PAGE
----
Morden Park is a large area of parkland, including sports fields, a pitch-and-putt golf course, and a central area including a swimming pool and Morden Registry Office.
Just the kind of place that local people might cycle to.
For the cyclist, it is a confusing place.
Approaching from Merton Park, you emerge from Poplar Road South to a set of traffic lights:
No cycle facilites here, though - no cycle crossing, no signs, no apparent right of way and no cycle lane toward the park, even though the road, Links Avenue (below), is wide enough. You can see there's an ASL on the opposite side of the road, so it's clearly intended as a cycle route. But you wouldn't want to cycle with your kids on this relatively busy, 30 MPH road.
The logical cycle route would go left into the Links Avenue cul-de-sac, and into the park on a path. However, there is no signing. The cul-de-sac is a forbidding place, with broken glass, abandoned, vandalized buildings and cricket nets that don't look like they've been used since W G Grace played. From The Links Avenue cul-de-sac there is a wide tarmac path at the side of the Park that would be an ideal cycle path (below). But this didn't occur to Merton Council, who clearly don't want the graffiti artists and drug users to be disturbed by rowdy cyclists.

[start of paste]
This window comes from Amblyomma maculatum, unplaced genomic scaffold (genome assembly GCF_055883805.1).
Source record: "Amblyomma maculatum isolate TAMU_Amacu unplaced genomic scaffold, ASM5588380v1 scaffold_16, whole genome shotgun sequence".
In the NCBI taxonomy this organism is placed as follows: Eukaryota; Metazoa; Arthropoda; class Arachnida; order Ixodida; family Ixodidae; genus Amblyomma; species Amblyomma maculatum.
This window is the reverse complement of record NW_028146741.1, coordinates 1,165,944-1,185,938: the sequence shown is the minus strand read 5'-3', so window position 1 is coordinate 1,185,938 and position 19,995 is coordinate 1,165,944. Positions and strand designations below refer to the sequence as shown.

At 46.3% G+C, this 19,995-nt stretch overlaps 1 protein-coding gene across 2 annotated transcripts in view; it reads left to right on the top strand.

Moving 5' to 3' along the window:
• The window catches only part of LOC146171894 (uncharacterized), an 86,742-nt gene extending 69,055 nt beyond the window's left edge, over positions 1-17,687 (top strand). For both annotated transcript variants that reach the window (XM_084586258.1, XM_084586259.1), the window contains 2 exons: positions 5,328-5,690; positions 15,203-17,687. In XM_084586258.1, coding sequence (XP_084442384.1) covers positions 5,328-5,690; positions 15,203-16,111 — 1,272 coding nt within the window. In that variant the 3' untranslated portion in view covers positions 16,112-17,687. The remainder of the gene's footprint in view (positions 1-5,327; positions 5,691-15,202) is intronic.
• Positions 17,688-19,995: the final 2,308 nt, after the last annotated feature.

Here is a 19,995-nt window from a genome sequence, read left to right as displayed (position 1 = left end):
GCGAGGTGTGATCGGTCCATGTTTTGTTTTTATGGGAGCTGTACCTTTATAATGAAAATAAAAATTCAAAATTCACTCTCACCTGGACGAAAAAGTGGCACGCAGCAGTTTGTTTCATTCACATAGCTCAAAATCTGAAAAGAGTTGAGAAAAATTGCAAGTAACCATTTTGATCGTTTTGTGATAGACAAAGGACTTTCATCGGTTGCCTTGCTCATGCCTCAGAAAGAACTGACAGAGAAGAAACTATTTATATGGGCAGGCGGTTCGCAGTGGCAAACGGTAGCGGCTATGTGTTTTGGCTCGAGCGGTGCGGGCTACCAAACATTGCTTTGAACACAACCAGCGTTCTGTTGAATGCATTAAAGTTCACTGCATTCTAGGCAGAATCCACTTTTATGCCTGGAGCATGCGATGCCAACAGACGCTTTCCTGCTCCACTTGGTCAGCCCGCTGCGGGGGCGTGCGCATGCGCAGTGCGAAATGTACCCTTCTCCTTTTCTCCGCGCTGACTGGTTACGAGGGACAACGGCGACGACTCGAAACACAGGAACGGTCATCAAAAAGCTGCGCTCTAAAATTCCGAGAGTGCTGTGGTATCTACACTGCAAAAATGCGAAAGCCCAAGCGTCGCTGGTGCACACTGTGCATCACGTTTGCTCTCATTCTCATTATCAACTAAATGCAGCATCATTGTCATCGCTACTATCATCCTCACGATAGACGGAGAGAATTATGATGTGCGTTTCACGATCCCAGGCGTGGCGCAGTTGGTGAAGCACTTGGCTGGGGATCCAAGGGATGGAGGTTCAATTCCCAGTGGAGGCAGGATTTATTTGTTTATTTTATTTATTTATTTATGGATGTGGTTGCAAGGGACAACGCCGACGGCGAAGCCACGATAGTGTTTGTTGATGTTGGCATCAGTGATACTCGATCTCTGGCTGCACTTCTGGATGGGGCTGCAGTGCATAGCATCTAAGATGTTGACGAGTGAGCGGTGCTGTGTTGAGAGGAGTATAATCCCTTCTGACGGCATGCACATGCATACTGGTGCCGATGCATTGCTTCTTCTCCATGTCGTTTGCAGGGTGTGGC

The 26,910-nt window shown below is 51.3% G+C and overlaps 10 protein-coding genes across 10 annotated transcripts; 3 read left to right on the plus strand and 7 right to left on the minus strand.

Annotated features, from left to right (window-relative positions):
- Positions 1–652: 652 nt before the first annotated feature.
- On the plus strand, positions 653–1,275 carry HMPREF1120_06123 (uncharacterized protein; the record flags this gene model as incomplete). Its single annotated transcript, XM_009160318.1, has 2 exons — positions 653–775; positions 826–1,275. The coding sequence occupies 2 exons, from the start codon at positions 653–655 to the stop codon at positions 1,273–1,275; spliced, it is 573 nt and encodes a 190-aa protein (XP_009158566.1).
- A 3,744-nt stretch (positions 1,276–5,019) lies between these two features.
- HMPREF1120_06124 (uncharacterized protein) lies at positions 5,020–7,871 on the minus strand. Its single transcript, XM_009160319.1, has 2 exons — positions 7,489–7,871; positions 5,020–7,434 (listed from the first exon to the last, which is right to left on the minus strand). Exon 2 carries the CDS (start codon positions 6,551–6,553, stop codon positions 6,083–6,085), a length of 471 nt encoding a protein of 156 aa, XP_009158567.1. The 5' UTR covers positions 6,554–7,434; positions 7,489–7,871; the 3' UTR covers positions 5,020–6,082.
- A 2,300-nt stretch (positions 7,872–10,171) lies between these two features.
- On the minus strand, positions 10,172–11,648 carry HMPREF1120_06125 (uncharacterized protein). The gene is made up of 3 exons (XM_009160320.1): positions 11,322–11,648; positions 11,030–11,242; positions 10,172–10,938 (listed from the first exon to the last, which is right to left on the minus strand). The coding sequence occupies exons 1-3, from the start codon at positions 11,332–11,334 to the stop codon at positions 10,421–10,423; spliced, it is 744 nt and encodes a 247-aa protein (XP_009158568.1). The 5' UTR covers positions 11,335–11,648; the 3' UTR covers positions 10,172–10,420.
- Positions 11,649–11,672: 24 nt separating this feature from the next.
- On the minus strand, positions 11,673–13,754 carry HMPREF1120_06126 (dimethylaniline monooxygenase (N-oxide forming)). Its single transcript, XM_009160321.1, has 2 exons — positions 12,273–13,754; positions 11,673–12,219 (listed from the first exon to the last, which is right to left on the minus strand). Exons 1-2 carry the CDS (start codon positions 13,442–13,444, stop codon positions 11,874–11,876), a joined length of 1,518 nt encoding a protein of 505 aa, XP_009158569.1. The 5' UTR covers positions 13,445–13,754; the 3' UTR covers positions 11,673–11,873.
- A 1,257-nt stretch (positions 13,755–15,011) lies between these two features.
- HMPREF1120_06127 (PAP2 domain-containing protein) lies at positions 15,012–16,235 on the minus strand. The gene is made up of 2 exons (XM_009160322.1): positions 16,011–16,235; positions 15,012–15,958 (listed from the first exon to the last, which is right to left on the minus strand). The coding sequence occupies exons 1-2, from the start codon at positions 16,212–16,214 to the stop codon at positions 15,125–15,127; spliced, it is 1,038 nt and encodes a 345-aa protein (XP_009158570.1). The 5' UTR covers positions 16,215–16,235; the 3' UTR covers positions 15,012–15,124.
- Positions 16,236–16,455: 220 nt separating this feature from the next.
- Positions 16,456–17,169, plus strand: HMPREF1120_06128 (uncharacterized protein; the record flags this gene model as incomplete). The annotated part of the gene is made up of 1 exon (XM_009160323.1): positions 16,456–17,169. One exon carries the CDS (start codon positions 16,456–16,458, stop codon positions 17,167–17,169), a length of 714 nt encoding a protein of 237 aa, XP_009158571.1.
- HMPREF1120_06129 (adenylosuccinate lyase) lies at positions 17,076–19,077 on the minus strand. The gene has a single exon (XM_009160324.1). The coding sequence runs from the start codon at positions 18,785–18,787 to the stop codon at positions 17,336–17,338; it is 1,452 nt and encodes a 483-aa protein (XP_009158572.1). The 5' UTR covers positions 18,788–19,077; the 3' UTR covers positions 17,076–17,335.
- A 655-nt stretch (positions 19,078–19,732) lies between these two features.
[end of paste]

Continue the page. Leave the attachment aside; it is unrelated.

At the end of this path, things get better. The path continues across the Park, and there's a Shared Use sign (below). But remember, up till that point, there was no cycle path. Hold that thought - I'll come back to it.
Look back along the path (below) and you'll see on the back of the Shared Path sign, that old favourite, a dismount sign, in case you were in any doubt about the intention.
Continue on the path and at the end, there's guess what - another dismount sign, along with the traditional metal barriers just to ram the point home (below).
So what now? You could turn left back towards Morden, if you fancy your chances on the attractive dual carriageway A24 (image below). There's a narrow advisory cycle lane. You can't easily turn right across the A24 because the central reservation blocks your path. If you were going to the swimming pool or registry office you'd continue right along the pavement a short way, but there's no shared path signs. You're expected to walk.
So back to that shared path. Remember there was no cycle path leading to the start of it? There's no route on from the end of it! What is the point of a path that goes from nowhere and to nowhere? Welcome to cycling, Merton style!